Recruitment policy involves a commitment to broad principles such as filling vacancies with the best-qualified individuals.  It may embrace several issues such as the extent of promotion from within, attitude of the enterprise in recruiting its old employees, friends, relatives, handicaps, minority groups, women employees and relatives of present employees.  It may also involve the organisations systems and procedures to be followed for implementing a recruiting programme.

Elements of a Recruitment Programme.

A good recruitment policy has the following elements:

 

  1. Organisations objectives both in the short run and long run must be taken into consideration as basic parameters for recruitment decisions.
  2. Identification of the recruitment needs. The recruiting staff must make decisions regarding the balance of qualitative dimensions of the persons to be recruited.  They should prepare a profile of each category of workers and accordingly work out the recruits specifications, decide the selections, departments or branches where they should be placed and identify the particular responsibilities to be immediately assigned to them.
  • Preferred sources of recruitment, which could be tapped by the organisation – internal and external sources, should be identified.
  1. Identification of selection criteria. A good selection criterion capable of meeting the organisations staffing needs should be decided upon by the management.
  2. Cost of recruitment should be estimated. Cost of recruitment involved should be considered by comparing the sources and methods of recruitment.

 

TASK

o    Describe the relationship among job analysis, personnel planning, recruitment and selection.

o    What are some of the Government of Kenya Labour regulations that impact on recruitment?

 

 

EMPLOYEE SELECTION:

INTRODUCTION

Once the organization’s recruitment activities have succeeded in attracting sufficient members of relevant applications from the external labour market, the aim of subsequent selection activities is to identify the most suitable applicants and persuade the to join the organization.

 

The process of recruitment ends once a company has successfully managed to attract a fair number of replies to a vacancy posting.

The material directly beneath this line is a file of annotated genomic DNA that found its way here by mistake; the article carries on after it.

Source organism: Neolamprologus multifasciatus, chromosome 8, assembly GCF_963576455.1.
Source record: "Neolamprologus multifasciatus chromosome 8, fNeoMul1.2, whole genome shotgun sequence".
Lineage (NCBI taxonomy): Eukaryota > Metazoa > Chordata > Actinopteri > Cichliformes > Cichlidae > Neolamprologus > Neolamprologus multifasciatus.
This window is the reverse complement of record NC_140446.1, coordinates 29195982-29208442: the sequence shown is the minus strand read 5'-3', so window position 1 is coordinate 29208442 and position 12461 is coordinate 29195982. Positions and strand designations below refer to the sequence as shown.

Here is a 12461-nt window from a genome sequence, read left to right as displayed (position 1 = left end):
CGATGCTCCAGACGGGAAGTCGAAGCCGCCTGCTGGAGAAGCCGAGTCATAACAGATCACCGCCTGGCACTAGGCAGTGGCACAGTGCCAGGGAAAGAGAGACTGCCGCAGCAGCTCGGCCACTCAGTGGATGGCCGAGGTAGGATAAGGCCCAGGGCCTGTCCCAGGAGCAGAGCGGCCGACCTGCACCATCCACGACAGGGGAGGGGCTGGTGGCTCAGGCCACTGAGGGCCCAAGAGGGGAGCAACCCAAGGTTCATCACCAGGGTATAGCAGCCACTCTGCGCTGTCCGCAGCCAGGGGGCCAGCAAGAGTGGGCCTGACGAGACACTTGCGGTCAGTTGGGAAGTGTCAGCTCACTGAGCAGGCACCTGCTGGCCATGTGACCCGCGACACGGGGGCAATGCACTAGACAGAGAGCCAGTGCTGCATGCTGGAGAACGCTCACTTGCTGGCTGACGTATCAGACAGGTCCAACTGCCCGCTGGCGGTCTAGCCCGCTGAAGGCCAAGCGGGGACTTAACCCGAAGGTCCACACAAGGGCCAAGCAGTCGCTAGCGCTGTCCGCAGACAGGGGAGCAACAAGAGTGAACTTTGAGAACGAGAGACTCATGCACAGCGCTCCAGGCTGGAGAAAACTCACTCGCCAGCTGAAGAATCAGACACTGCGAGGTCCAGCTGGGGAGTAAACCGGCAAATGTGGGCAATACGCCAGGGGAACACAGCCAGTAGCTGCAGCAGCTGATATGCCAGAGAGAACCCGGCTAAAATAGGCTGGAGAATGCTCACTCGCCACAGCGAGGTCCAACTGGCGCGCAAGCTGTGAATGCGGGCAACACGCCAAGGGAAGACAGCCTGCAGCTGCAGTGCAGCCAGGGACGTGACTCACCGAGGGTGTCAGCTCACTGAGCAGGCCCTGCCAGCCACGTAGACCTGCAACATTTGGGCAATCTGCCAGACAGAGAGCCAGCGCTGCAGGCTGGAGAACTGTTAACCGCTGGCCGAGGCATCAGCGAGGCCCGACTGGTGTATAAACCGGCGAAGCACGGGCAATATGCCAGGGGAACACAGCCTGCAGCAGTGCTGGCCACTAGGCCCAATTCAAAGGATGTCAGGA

SELECTION TOOLS AND TECHNIQUES.

  1. Preliminary Interviews
  2. Filling Application Blanks/Forms
  • Selection Interview
  1. Psychometric tests /Employment tests
  2. Assessment Centres
  3. Medical Examination
  • Reference Check
  • Final Selection by the officer in charge.
  1. PRELIMINARY INTERVIEWS

The preliminary interviews to job applicants is usually conducted by a special interviewer at the employment office. It is essentially a sorting process in which the interviewer compares the applicants’ qualifications with the job requirements.

Assessment Centre

 

  1. APPLICATION BLANKS.

This is one of the most common methods used for collecting information from applicants. Application blanks are meant to secure desired factual information from an applicant in a format convenient for evaluating the applicant’s qualifications.

Application blanks set out the information on candidates in a standardized format the application blank serves the following purposes:

  • They provide the candidates first formal introduction to the company.
  • They generate data in uniform formats and hence make it easy to make cross comparisons of the applicants.
  • They generate data that can serve as a basis to initiate a dialogue in the interview.
  • Data in the application blank can be used for purposes of analysis and research in personnel. The data collected may be stored for subsequent use-development of a databank.

 

Most application blanks seem to contain the following kinds of information:

 

  • Personal data
  • Marital data
  • Physical data
  • Educational data
  • Employment data
  • Extra-curricular data
  • References

 

Normally a member of the human resources department reviews the information on the application form to determine the applicants’ qualifications in relation to the requirements of current available jobs.

 

Another screening procedure is the use of weighted application forms. These forms assign different weights to different questions.

 

Sorting Applications.

Applications are usually sorted out by dividing them into three categories: –

 

  • Clearly suitable
  • Possibles
  • Unsuitable

 

Clearly suitable applicants are invited for interviews, possible contenders are held temporarily in reserve, while unsuitable applicants are rejected.

Once the shortlist has been drawn up and the candidates invited for interviews, the application form and/or CV takes on a different role, that of aiding the interviewer in the next interactive stage of the selection process: the interview.

SELECTION METHODS.

The main selection methods are the interview, assessment centres and psychological tests.